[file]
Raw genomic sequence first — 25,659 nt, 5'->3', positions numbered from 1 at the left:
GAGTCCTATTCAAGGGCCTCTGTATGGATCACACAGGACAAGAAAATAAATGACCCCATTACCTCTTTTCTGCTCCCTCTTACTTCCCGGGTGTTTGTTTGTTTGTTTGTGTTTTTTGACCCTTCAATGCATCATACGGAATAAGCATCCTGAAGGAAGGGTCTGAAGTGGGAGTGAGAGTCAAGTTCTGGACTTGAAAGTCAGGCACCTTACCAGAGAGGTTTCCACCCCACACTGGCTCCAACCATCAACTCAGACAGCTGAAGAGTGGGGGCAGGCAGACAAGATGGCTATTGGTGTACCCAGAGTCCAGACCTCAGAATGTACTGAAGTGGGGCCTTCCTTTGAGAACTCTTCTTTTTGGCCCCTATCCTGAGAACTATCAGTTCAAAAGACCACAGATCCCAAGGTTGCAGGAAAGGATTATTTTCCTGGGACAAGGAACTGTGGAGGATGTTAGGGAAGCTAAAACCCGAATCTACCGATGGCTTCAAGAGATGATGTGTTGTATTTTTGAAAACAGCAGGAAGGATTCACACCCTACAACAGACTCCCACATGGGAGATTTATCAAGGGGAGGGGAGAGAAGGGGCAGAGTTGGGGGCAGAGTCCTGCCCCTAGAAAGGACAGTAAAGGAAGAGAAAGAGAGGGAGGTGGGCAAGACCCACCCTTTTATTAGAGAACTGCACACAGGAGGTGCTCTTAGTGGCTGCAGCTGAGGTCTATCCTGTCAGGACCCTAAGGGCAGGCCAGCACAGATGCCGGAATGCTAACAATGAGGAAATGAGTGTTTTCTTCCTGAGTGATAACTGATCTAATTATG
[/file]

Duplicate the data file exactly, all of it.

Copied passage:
Raw genomic sequence first — 25,659 nt, 5'->3', positions numbered from 1 at the left:
GAGTCCTATTCAAGGGCCTCTGTATGGATCACACAGGACAAGAAAATAAATGACCCCATTACCTCTTTTCTGCTCCCTCTTACTTCCCGGGTGTTTGTTTGTTTGTTTGTGTTTTTTGACCCTTCAATGCATCATACGGAATAAGCATCCTGAAGGAAGGGTCTGAAGTGGGAGTGAGAGTCAAGTTCTGGACTTGAAAGTCAGGCACCTTACCAGAGAGGTTTCCACCCCACACTGGCTCCAACCATCAACTCAGACAGCTGAAGAGTGGGGGCAGGCAGACAAGATGGCTATTGGTGTACCCAGAGTCCAGACCTCAGAATGTACTGAAGTGGGGCCTTCCTTTGAGAACTCTTCTTTTTGGCCCCTATCCTGAGAACTATCAGTTCAAAAGACCACAGATCCCAAGGTTGCAGGAAAGGATTATTTTCCTGGGACAAGGAACTGTGGAGGATGTTAGGGAAGCTAAAACCCGAATCTACCGATGGCTTCAAGAGATGATGTGTTGTATTTTTGAAAACAGCAGGAAGGATTCACACCCTACAACAGACTCCCACATGGGAGATTTATCAAGGGGAGGGGAGAGAAGGGGCAGAGTTGGGGGCAGAGTCCTGCCCCTAGAAAGGACAGTAAAGGAAGAGAAAGAGAGGGAGGTGGGCAAGACCCACCCTTTTATTAGAGAACTGCACACAGGAGGTGCTCTTAGTGGCTGCAGCTGAGGTCTATCCTGTCAGGACCCTAAGGGCAGGCCAGCACAGATGCCGGAATGCTAACAATGAGGAAATGAGTGTTTTCTTCCTGAGTGATAACTGATCTAATTATG